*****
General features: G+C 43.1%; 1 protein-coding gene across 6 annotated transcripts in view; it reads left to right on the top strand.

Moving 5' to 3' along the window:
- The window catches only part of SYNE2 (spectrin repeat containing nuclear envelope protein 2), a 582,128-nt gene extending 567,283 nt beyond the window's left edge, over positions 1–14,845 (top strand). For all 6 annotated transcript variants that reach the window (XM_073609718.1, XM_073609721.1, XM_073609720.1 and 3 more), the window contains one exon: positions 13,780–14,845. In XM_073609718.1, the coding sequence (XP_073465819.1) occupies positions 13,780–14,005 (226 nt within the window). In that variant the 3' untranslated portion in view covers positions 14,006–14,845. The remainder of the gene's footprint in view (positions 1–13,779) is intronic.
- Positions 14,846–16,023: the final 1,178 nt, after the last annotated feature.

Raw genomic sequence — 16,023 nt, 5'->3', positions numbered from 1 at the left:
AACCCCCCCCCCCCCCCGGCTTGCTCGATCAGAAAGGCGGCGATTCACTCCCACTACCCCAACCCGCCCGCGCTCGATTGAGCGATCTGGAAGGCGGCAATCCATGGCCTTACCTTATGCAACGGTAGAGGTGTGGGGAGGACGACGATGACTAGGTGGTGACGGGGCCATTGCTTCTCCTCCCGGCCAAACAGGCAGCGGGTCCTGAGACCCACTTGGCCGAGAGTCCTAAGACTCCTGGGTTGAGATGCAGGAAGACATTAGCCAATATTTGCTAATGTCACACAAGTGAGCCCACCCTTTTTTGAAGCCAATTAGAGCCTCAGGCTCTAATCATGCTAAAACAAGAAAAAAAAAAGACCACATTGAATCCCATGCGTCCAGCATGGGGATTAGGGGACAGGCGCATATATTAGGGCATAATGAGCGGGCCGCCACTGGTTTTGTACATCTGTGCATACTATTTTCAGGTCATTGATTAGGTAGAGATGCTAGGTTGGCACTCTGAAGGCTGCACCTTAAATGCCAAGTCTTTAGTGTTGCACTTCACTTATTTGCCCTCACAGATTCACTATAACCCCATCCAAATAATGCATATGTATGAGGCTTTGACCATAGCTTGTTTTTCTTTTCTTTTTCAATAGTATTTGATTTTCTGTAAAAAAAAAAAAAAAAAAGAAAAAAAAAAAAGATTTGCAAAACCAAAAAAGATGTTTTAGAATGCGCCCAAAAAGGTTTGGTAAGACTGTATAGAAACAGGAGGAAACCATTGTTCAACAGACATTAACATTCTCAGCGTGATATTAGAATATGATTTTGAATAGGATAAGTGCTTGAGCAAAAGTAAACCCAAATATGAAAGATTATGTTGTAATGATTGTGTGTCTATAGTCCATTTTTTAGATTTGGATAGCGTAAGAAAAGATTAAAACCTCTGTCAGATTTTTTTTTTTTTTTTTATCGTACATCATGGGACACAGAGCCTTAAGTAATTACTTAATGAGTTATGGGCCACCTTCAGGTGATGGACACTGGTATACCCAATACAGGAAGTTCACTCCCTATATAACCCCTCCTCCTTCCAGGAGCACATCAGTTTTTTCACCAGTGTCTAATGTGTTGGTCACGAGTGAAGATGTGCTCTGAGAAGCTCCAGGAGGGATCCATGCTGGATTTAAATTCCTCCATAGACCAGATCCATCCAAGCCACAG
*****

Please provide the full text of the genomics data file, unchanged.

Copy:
General features: G+C 43.1%; 1 protein-coding gene across 6 annotated transcripts in view; it reads left to right on the top strand.

Moving 5' to 3' along the window:
- The window catches only part of SYNE2 (spectrin repeat containing nuclear envelope protein 2), a 582,128-nt gene extending 567,283 nt beyond the window's left edge, over positions 1–14,845 (top strand). For all 6 annotated transcript variants that reach the window (XM_073609718.1, XM_073609721.1, XM_073609720.1 and 3 more), the window contains one exon: positions 13,780–14,845. In XM_073609718.1, the coding sequence (XP_073465819.1) occupies positions 13,780–14,005 (226 nt within the window). In that variant the 3' untranslated portion in view covers positions 14,006–14,845. The remainder of the gene's footprint in view (positions 1–13,779) is intronic.
- Positions 14,846–16,023: the final 1,178 nt, after the last annotated feature.

Raw genomic sequence — 16,023 nt, 5'->3', positions numbered from 1 at the left:
AACCCCCCCCCCCCCCCGGCTTGCTCGATCAGAAAGGCGGCGATTCACTCCCACTACCCCAACCCGCCCGCGCTCGATTGAGCGATCTGGAAGGCGGCAATCCATGGCCTTACCTTATGCAACGGTAGAGGTGTGGGGAGGACGACGATGACTAGGTGGTGACGGGGCCATTGCTTCTCCTCCCGGCCAAACAGGCAGCGGGTCCTGAGACCCACTTGGCCGAGAGTCCTAAGACTCCTGGGTTGAGATGCAGGAAGACATTAGCCAATATTTGCTAATGTCACACAAGTGAGCCCACCCTTTTTTGAAGCCAATTAGAGCCTCAGGCTCTAATCATGCTAAAACAAGAAAAAAAAAAGACCACATTGAATCCCATGCGTCCAGCATGGGGATTAGGGGACAGGCGCATATATTAGGGCATAATGAGCGGGCCGCCACTGGTTTTGTACATCTGTGCATACTATTTTCAGGTCATTGATTAGGTAGAGATGCTAGGTTGGCACTCTGAAGGCTGCACCTTAAATGCCAAGTCTTTAGTGTTGCACTTCACTTATTTGCCCTCACAGATTCACTATAACCCCATCCAAATAATGCATATGTATGAGGCTTTGACCATAGCTTGTTTTTCTTTTCTTTTTCAATAGTATTTGATTTTCTGTAAAAAAAAAAAAAAAAAAGAAAAAAAAAAAAGATTTGCAAAACCAAAAAAGATGTTTTAGAATGCGCCCAAAAAGGTTTGGTAAGACTGTATAGAAACAGGAGGAAACCATTGTTCAACAGACATTAACATTCTCAGCGTGATATTAGAATATGATTTTGAATAGGATAAGTGCTTGAGCAAAAGTAAACCCAAATATGAAAGATTATGTTGTAATGATTGTGTGTCTATAGTCCATTTTTTAGATTTGGATAGCGTAAGAAAAGATTAAAACCTCTGTCAGATTTTTTTTTTTTTTTTTATCGTACATCATGGGACACAGAGCCTTAAGTAATTACTTAATGAGTTATGGGCCACCTTCAGGTGATGGACACTGGTATACCCAATACAGGAAGTTCACTCCCTATATAACCCCTCCTCCTTCCAGGAGCACATCAGTTTTTTCACCAGTGTCTAATGTGTTGGTCACGAGTGAAGATGTGCTCTGAGAAGCTCCAGGAGGGATCCATGCTGGATTTAAATTCCTCCATAGACCAGATCCATCCAAGCCACAG